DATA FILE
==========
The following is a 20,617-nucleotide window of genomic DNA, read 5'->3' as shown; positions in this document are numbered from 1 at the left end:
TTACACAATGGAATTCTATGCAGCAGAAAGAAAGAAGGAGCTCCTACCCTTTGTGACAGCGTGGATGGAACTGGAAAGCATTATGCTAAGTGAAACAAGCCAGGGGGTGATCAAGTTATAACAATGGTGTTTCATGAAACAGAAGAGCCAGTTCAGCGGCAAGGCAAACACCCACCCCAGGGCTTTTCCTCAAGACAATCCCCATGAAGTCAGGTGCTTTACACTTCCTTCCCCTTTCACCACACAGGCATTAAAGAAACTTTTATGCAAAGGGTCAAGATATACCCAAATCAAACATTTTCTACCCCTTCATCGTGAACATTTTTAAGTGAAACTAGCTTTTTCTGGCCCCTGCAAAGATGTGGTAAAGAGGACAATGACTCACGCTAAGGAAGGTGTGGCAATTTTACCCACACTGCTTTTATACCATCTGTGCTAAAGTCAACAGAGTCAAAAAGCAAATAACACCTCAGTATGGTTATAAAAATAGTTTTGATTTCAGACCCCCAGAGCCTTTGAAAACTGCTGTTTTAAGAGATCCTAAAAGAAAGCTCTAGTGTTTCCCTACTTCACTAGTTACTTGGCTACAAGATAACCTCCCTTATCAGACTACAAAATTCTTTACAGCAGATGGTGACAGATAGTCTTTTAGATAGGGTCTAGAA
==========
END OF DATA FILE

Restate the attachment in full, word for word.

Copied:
The following is a 20,617-nucleotide window of genomic DNA, read 5'->3' as shown; positions in this document are numbered from 1 at the left end:
TTACACAATGGAATTCTATGCAGCAGAAAGAAAGAAGGAGCTCCTACCCTTTGTGACAGCGTGGATGGAACTGGAAAGCATTATGCTAAGTGAAACAAGCCAGGGGGTGATCAAGTTATAACAATGGTGTTTCATGAAACAGAAGAGCCAGTTCAGCGGCAAGGCAAACACCCACCCCAGGGCTTTTCCTCAAGACAATCCCCATGAAGTCAGGTGCTTTACACTTCCTTCCCCTTTCACCACACAGGCATTAAAGAAACTTTTATGCAAAGGGTCAAGATATACCCAAATCAAACATTTTCTACCCCTTCATCGTGAACATTTTTAAGTGAAACTAGCTTTTTCTGGCCCCTGCAAAGATGTGGTAAAGAGGACAATGACTCACGCTAAGGAAGGTGTGGCAATTTTACCCACACTGCTTTTATACCATCTGTGCTAAAGTCAACAGAGTCAAAAAGCAAATAACACCTCAGTATGGTTATAAAAATAGTTTTGATTTCAGACCCCCAGAGCCTTTGAAAACTGCTGTTTTAAGAGATCCTAAAAGAAAGCTCTAGTGTTTCCCTACTTCACTAGTTACTTGGCTACAAGATAACCTCCCTTATCAGACTACAAAATTCTTTACAGCAGATGGTGACAGATAGTCTTTTAGATAGGGTCTAGAA